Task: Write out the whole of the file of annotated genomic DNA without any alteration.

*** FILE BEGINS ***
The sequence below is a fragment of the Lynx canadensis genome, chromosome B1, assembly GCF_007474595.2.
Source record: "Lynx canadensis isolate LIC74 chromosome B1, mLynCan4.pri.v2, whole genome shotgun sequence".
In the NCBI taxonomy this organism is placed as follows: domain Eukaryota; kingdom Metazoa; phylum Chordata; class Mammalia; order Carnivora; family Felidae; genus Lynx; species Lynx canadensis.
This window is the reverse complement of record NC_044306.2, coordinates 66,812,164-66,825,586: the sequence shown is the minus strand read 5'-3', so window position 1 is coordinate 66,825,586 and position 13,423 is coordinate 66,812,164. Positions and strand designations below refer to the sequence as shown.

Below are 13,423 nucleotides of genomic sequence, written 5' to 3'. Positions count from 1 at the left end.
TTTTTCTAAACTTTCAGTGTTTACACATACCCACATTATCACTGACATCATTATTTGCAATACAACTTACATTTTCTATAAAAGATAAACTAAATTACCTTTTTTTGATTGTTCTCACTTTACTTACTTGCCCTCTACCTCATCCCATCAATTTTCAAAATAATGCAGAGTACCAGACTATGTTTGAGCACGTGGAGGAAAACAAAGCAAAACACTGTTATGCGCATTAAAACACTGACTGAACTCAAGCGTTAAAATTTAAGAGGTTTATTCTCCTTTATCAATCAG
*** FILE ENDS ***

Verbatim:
The sequence below is a fragment of the Lynx canadensis genome, chromosome B1, assembly GCF_007474595.2.
Source record: "Lynx canadensis isolate LIC74 chromosome B1, mLynCan4.pri.v2, whole genome shotgun sequence".
In the NCBI taxonomy this organism is placed as follows: domain Eukaryota; kingdom Metazoa; phylum Chordata; class Mammalia; order Carnivora; family Felidae; genus Lynx; species Lynx canadensis.
This window is the reverse complement of record NC_044306.2, coordinates 66,812,164-66,825,586: the sequence shown is the minus strand read 5'-3', so window position 1 is coordinate 66,825,586 and position 13,423 is coordinate 66,812,164. Positions and strand designations below refer to the sequence as shown.

Below are 13,423 nucleotides of genomic sequence, written 5' to 3'. Positions count from 1 at the left end.
TTTTTCTAAACTTTCAGTGTTTACACATACCCACATTATCACTGACATCATTATTTGCAATACAACTTACATTTTCTATAAAAGATAAACTAAATTACCTTTTTTTGATTGTTCTCACTTTACTTACTTGCCCTCTACCTCATCCCATCAATTTTCAAAATAATGCAGAGTACCAGACTATGTTTGAGCACGTGGAGGAAAACAAAGCAAAACACTGTTATGCGCATTAAAACACTGACTGAACTCAAGCGTTAAAATTTAAGAGGTTTATTCTCCTTTATCAATCAG